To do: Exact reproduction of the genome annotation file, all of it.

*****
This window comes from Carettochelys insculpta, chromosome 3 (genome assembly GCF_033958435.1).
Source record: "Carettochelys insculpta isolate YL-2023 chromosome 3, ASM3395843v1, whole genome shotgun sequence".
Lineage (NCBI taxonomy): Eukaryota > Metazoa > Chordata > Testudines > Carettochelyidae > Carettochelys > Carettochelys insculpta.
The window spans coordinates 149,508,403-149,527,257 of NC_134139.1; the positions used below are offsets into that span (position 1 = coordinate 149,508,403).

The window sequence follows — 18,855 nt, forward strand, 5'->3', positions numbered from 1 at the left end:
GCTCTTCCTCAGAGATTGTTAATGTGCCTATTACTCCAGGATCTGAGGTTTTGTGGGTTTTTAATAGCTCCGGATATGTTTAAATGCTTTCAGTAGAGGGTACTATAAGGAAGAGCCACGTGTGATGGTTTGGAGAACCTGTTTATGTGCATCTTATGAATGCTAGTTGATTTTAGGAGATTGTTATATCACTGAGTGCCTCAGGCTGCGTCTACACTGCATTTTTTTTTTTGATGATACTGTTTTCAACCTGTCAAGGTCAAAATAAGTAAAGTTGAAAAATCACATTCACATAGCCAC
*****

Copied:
This window comes from Carettochelys insculpta, chromosome 3 (genome assembly GCF_033958435.1).
Source record: "Carettochelys insculpta isolate YL-2023 chromosome 3, ASM3395843v1, whole genome shotgun sequence".
Lineage (NCBI taxonomy): Eukaryota > Metazoa > Chordata > Testudines > Carettochelyidae > Carettochelys > Carettochelys insculpta.
The window spans coordinates 149,508,403-149,527,257 of NC_134139.1; the positions used below are offsets into that span (position 1 = coordinate 149,508,403).

The window sequence follows — 18,855 nt, forward strand, 5'->3', positions numbered from 1 at the left end:
GCTCTTCCTCAGAGATTGTTAATGTGCCTATTACTCCAGGATCTGAGGTTTTGTGGGTTTTTAATAGCTCCGGATATGTTTAAATGCTTTCAGTAGAGGGTACTATAAGGAAGAGCCACGTGTGATGGTTTGGAGAACCTGTTTATGTGCATCTTATGAATGCTAGTTGATTTTAGGAGATTGTTATATCACTGAGTGCCTCAGGCTGCGTCTACACTGCATTTTTTTTTTTGATGATACTGTTTTCAACCTGTCAAGGTCAAAATAAGTAAAGTTGAAAAATCACATTCACATAGCCAC